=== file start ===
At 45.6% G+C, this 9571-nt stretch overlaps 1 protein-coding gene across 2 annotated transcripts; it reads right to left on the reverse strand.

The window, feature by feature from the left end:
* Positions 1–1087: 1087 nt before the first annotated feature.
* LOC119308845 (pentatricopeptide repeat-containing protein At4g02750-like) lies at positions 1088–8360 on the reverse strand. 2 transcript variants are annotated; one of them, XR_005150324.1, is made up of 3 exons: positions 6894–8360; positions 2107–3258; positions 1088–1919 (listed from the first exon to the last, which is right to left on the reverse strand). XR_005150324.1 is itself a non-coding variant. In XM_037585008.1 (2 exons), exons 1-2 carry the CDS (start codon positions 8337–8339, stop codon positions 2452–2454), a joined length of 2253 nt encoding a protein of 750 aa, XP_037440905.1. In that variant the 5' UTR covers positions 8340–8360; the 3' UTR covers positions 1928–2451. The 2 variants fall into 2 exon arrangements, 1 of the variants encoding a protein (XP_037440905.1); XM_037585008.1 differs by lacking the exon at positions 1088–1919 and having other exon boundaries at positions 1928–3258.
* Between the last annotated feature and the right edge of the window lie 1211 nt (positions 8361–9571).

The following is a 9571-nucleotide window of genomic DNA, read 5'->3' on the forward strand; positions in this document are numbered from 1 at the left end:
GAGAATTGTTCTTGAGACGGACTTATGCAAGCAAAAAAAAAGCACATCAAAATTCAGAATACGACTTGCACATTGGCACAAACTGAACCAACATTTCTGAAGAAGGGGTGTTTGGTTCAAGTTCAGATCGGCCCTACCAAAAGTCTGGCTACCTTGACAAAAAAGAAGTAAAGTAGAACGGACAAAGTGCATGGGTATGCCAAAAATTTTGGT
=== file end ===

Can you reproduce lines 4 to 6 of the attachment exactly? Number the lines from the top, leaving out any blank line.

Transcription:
* LOC119308845 (pentatricopeptide repeat-containing protein At4g02750-like) lies at positions 1088–8360 on the reverse strand. 2 transcript variants are annotated; one of them, XR_005150324.1, is made up of 3 exons: positions 6894–8360; positions 2107–3258; positions 1088–1919 (listed from the first exon to the last, which is right to left on the reverse strand). XR_005150324.1 is itself a non-coding variant. In XM_037585008.1 (2 exons), exons 1-2 carry the CDS (start codon positions 8337–8339, stop codon positions 2452–2454), a joined length of 2253 nt encoding a protein of 750 aa, XP_037440905.1. In that variant the 5' UTR covers positions 8340–8360; the 3' UTR covers positions 1928–2451. The 2 variants fall into 2 exon arrangements, 1 of the variants encoding a protein (XP_037440905.1); XM_037585008.1 differs by lacking the exon at positions 1088–1919 and having other exon boundaries at positions 1928–3258.
* Between the last annotated feature and the right edge of the window lie 1211 nt (positions 8361–9571).

The following is a 9571-nucleotide window of genomic DNA, read 5'->3' on the forward strand; positions in this document are numbered from 1 at the left end: